It Seemed So Right, Now It’s So Wrong....
It Seemed So Right, Now It’s So Wrong...
If there’s one theme I regularly hear from those who’ve been unfaithful to their partners it’s that at the time their fling seemed so right, but with 20-20 hindsight vision it ended up feeling so wrong.
It's staggering how powerful illicit passion can be, convincing a person their behaviour’s acceptable. A guilty conscience usually must justify what it’s doing as a salve. It's a type of defence mechanism to deny your actions could be bad. Owning up to that harsh reality could take the zing out of the fling and that’d defeat the underhand purpose.
For example, if you keep telling yourself that you've been taken for granted, or your partner doesn't love you any more, you begin to believe your own PR.
Emily, 29, did just that when having a fling behind her partner Jasper's back. As she repeated her mantra to her closest confidants - Jasper only cared about his work and not her - she came to believe she’d every right to that affair. Emily defended this position for six months.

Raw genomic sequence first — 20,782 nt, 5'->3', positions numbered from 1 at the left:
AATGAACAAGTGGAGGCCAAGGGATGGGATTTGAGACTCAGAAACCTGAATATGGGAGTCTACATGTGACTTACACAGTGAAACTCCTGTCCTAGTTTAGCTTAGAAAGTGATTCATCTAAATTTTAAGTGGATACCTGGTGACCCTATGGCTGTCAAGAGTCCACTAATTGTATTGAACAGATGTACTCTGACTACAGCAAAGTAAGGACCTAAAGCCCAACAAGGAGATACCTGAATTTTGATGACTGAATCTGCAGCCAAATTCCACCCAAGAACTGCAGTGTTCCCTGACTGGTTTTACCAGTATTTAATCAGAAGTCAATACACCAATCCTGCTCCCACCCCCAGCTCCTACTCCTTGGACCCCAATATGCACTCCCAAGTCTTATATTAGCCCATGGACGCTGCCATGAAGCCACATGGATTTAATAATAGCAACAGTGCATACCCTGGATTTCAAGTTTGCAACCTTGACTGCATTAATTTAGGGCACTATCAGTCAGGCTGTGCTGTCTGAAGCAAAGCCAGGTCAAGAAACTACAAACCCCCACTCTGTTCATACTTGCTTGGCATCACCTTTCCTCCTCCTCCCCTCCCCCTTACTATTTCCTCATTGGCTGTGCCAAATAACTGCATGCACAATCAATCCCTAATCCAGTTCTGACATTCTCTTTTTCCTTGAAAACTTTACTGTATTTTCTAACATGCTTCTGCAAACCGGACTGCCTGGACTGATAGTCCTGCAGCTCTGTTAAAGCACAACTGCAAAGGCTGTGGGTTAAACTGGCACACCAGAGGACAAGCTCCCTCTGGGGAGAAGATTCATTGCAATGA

When I met her it was beginning to wear thin as a turning point had come when Jasper raised how sad it made him that they’d "grown apart". Crikey - did she feel guilty! Not only had the affair’s passion burnt itself out, but Jasper was showing himself to be a really good guy who acknowledged his mistakes.
Emily had been working on communication strategies for her job but having let spill on her private life, she hoped to try and develop effective communication with Jasper. But first she had to face the music and hope he'd forgive her. The latest news was that he had.
If only people could predict how they'd eventually feel (laden with guilt they can’t conveniently air-brush away) it may just prevent some affairs. But many are prepared to leap at what feels right not realising how wrong it’ll be.
A similar article was published in The Times